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Handling bodies after disasters: guidelines for first responders

11-04-2006 News Release 06/30

Geneva (ICRC) – Dignified and proper management of the dead in disasters is fundamental to helping families establish the fate of their relatives and mourn their dead.

To help people called on to handle bodies in such emergencies, the International Committee of the Red Cross (ICRC) today announced the publication of a manual containing basic guidance intended to ensure that no information is lost and that the dead are treated with respect.

This field manual is the first ever to provide step-by-step guidance to non-specialists on how to recover and identify people killed in disasters while duly considering the needs and rights of survivors. It is the result of a joint effort between the ICRC, with the Pan American Health Organization (PAHO), the World Health Organization (WHO) and the International Federation of Red Cross and Red Crescent Societies.

 Management of Dead Bodies after Disasters: A Field Manual for First Responders    is intended for use by those first on the scene following a disaster when no specialists are at hand; it aims to avert mass burials and cremations, which prevent proper identification of victims.

" In many places around the world, when disaster strikes, those who are first on the scene to recover and manage the dead often require simple and practical guidance, so as to make sure their actions will enable families to know the fate of their missing relatives and to mourn their dead, " says Dr Morris Tidball-Binz, forensic coordinator at the ICRC and co-editor of the book. " Also, if the guidelines presented in this manual are followed, the work of forensic specialists to help identify the dead will be made easier. "

The manual also dispels the widely hel d misconception that dead bodies pose a serious health threat in the aftermath of disasters.

“After most natural disasters, there is a fear that dead bodies will cause epidemics,” says Oliver Morgan, an honorary research fellow at the London School of Hygiene and Tropical Medicine and one of the book’s three co-editors. “This belief is wrong – most infectious organisms do not survive beyond 48 hours in a dead body, and it is the surviving population that is more likely to spread disease. But authorities often feel political pressure to resort to unnecessary measures such as hasty mass burials.”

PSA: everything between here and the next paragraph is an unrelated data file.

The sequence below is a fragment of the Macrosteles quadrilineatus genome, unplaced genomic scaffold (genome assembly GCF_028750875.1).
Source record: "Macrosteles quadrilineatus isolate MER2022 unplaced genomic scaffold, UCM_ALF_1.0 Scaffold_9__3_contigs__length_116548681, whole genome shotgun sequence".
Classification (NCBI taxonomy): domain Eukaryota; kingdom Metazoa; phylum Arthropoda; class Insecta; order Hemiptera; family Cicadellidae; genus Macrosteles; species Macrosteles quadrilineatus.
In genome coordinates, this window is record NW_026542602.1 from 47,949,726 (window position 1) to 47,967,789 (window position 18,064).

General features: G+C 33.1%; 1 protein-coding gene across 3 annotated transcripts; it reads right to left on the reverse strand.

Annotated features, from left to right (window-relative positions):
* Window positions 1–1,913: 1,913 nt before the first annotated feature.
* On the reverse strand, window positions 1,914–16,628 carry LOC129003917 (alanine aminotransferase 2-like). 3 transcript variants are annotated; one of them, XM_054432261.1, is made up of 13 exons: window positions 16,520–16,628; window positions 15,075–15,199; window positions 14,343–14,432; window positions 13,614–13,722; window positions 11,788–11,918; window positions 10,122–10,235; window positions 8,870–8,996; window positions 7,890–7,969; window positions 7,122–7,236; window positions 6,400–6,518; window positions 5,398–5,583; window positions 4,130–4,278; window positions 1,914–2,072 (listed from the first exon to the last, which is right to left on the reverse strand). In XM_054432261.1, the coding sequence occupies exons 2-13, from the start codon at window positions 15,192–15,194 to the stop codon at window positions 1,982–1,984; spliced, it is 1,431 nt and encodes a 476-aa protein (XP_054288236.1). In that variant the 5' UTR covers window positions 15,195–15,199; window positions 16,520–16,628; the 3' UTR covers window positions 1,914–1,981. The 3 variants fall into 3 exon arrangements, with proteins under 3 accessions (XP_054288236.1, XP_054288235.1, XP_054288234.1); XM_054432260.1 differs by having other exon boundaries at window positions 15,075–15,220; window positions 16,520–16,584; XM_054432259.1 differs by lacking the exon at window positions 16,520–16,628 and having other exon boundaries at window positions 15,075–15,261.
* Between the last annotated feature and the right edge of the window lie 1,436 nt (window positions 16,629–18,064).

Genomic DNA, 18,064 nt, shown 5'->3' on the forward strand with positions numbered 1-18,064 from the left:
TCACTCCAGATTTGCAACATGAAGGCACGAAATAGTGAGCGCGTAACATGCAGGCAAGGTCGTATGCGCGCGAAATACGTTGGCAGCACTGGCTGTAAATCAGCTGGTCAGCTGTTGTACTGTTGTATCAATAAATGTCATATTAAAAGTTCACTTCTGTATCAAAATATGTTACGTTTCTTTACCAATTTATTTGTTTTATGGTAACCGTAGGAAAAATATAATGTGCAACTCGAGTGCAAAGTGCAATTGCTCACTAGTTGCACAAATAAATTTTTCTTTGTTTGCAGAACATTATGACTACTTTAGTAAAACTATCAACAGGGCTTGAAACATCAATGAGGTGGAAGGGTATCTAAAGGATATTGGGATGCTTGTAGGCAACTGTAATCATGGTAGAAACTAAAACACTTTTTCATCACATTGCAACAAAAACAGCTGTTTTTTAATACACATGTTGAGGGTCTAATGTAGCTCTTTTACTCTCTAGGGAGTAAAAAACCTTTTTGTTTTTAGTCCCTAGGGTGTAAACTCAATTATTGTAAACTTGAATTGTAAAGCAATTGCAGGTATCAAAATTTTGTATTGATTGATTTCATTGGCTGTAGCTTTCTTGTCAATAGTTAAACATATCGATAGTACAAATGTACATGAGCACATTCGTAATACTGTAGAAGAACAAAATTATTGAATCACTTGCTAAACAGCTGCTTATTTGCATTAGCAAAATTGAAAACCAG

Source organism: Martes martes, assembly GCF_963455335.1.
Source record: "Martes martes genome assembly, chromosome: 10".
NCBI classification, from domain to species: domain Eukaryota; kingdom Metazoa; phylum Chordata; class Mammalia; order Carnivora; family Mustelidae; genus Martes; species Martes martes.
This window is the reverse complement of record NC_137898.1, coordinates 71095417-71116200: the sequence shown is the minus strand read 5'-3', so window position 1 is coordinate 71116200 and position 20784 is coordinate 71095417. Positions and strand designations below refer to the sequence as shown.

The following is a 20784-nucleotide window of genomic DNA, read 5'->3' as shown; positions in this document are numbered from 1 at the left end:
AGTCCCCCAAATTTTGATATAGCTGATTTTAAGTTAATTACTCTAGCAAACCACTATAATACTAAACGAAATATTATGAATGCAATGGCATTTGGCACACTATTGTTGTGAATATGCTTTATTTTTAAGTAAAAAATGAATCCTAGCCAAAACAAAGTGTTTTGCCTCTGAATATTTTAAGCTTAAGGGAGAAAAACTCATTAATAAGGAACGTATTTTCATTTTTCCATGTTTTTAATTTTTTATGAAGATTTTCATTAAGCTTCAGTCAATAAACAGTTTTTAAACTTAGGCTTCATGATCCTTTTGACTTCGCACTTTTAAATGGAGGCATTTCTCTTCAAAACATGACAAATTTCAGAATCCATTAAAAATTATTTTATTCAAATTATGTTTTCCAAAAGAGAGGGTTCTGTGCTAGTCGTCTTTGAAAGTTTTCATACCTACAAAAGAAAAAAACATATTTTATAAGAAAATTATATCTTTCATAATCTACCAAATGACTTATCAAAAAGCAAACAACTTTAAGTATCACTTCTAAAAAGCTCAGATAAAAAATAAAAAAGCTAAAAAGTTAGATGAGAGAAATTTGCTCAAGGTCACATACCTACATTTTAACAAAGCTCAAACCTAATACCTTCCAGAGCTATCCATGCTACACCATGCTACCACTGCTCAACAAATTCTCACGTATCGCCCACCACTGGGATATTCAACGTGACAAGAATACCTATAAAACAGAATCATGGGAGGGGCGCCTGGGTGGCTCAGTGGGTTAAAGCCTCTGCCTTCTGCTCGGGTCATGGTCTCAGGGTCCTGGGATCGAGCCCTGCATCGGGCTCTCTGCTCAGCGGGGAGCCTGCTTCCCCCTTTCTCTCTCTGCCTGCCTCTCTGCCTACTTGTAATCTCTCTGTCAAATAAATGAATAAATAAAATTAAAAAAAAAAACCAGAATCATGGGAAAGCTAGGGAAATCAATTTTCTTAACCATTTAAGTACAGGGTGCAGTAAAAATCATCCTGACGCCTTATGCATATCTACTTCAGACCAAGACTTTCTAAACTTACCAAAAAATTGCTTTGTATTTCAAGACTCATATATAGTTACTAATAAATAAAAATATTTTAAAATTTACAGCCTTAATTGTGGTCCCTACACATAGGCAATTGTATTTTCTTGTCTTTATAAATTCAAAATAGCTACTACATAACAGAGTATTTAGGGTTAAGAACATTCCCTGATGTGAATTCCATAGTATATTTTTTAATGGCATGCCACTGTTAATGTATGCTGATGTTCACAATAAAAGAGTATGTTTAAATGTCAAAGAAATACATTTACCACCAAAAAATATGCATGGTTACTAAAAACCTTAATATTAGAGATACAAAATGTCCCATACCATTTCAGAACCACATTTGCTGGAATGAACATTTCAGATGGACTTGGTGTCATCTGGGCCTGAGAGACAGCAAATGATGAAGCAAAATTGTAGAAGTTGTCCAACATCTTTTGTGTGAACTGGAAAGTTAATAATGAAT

Such practices can add to the mental suffering of victims’ families and can lead to legal and other long-term difficulties by preventing proper identification of bodies.

“The way victims are treated has a profound and long-lasting effect on the mental health of survivors and communities,” says PAHO Director Mirta Roses in the book’s foreword . “In addition, correct identification of the dead has legal significance for inheritance and insurance that can impact on families and relatives for many years after a disaster.”

Where no experts are at hand, the management of the dead usually falls to local organizations and community members, especially during the emergency phase of a disaster response. To support them in this, the manual contains simple and practical recommendations on how to accomplish key tasks.

It provides practical information and guidance on the actual health risks posed by dead bodies, how to recover and store bodies, methods of identification, long-term storage and disposal, public information and the role of the media, and support to families and relatives of the dead. Among central points emphasized in the manual are:

  • People from all religions and cultures have an overwhelming desire to know the fate of their loved ones and to identify and mourn their dead. Careful, ethical management of dead bodies is hence a critical component of disaster response.
  • Dead bodies pose a negligible threat to public health, since most victims die from injury, drowning or fire. Responders who handle dead bodies should wear gloves and practice good basic hygiene. Wearing face-masks is not necessary for infection control purposes but may help workers feel better. Bodies present virtually no risk of causing epidemic diseases.
  • Sooner is better for victim identification. The early work of non-specialists will have a major impact on the success of forensic specialists when they arrive. First responders should collect basic information about the dead and take photographs before storing bodies for later forensic identification. The simplest forms of identification are the visual identification of bodies or photographs of people who have just died.
  • Bodies should be stored at low temperatures, either in refrigerated containers or buried temporarily in organized graves. In hot climates, decomposition will be too advanced to allow visual recognition of the face after 12 to 48 hours.
  • Accurate, timely, and updated information helps reduce stress on survivors, defuse rumours and dispel misconceptions. The news media are very important channels of communication and they should be proactively involved to inform the public.

The book also provides practical annexes, including a Dead Body Identification Form, a Missing Persons Form, and a chart of sequential numbers for unique referencing of bodies.

For further information please call:
  Ian Piper, ICRC Geneva, tel: +41 22 730 25 90 or +41 79 251 93 18
  The book is available for download from the ICRC website at
  (available in English now, followed by Spanish soon)